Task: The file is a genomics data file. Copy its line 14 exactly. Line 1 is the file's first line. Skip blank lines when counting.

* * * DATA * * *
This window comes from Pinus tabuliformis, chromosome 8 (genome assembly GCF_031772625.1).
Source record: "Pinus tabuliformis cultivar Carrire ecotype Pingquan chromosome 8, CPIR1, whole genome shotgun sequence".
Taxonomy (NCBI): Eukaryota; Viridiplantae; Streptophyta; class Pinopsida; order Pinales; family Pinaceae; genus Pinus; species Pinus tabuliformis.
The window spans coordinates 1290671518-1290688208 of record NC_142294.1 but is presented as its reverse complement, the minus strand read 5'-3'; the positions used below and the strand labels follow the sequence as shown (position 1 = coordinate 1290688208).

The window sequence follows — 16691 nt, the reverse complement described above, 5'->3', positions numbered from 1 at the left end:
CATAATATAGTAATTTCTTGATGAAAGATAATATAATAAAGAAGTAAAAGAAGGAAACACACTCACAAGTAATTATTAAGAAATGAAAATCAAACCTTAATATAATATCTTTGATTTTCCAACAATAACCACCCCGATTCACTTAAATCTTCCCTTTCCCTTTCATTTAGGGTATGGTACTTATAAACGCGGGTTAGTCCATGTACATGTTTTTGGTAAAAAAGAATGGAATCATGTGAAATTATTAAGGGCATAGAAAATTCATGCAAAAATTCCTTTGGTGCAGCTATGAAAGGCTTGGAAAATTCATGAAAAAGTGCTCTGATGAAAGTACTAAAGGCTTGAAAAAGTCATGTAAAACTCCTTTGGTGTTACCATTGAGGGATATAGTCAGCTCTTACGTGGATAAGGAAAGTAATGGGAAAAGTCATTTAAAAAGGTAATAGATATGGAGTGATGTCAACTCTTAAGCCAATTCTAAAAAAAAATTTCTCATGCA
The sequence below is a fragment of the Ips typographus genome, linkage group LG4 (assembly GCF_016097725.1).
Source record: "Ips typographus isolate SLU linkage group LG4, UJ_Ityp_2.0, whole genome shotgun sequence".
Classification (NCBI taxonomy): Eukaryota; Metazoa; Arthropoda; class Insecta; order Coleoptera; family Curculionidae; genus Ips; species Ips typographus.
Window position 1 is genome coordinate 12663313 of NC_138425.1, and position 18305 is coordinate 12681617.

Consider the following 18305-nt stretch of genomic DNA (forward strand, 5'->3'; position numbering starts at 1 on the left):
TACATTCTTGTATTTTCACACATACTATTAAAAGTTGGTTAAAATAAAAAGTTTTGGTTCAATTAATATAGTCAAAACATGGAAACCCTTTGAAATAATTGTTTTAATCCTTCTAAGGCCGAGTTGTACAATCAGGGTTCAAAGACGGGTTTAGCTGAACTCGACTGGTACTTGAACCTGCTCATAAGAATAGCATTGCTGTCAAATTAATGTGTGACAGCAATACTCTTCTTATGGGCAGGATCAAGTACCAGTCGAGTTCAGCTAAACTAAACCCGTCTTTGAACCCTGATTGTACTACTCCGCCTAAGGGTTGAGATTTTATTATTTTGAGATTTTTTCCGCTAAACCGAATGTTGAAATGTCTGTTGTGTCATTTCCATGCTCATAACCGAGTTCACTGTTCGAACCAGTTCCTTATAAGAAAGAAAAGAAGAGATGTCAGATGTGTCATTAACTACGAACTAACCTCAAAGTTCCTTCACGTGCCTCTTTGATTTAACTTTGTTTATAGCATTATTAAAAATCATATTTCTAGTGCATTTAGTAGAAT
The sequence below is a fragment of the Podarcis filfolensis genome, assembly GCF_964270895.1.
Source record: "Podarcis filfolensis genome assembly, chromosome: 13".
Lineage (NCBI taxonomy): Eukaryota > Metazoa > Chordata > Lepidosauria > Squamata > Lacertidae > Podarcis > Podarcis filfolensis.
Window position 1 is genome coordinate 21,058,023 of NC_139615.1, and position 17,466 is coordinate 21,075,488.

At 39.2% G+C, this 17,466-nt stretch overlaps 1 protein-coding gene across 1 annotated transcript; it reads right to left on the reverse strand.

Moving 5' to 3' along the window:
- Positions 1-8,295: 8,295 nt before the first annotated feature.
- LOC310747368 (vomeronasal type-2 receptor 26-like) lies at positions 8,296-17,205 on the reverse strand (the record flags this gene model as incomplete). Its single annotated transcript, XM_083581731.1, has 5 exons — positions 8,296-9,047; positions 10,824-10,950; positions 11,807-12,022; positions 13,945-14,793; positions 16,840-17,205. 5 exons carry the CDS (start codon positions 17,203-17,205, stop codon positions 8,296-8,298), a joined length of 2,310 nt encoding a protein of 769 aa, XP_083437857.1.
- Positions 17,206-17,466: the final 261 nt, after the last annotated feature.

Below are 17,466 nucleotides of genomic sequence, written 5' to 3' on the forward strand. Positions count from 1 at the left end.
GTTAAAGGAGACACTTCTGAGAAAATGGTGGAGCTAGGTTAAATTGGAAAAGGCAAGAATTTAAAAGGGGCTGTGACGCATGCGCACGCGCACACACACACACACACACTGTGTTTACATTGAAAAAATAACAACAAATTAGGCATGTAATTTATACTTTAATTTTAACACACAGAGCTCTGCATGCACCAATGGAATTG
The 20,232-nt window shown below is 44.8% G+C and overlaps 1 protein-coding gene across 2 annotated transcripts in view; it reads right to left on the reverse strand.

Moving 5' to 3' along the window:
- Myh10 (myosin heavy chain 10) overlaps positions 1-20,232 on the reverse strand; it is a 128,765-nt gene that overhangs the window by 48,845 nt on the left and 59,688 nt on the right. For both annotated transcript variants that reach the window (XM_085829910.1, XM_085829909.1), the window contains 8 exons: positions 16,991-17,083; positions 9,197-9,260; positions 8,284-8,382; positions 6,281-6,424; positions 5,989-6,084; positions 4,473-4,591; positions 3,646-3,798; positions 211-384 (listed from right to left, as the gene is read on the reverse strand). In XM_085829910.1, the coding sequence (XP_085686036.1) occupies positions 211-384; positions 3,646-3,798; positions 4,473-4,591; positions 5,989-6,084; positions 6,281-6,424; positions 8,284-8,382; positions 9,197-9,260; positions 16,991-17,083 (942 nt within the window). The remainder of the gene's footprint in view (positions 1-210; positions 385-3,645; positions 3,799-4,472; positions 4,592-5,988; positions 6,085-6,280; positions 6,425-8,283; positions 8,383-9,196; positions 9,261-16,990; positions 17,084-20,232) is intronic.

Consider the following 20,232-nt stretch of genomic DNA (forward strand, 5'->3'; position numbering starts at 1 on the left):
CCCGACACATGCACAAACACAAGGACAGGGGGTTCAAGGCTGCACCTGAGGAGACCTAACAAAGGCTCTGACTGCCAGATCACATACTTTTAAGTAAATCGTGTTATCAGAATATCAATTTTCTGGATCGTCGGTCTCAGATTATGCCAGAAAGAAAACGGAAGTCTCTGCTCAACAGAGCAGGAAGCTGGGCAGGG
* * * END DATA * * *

Source record: "Podarcis filfolensis genome assembly, chromosome: 13".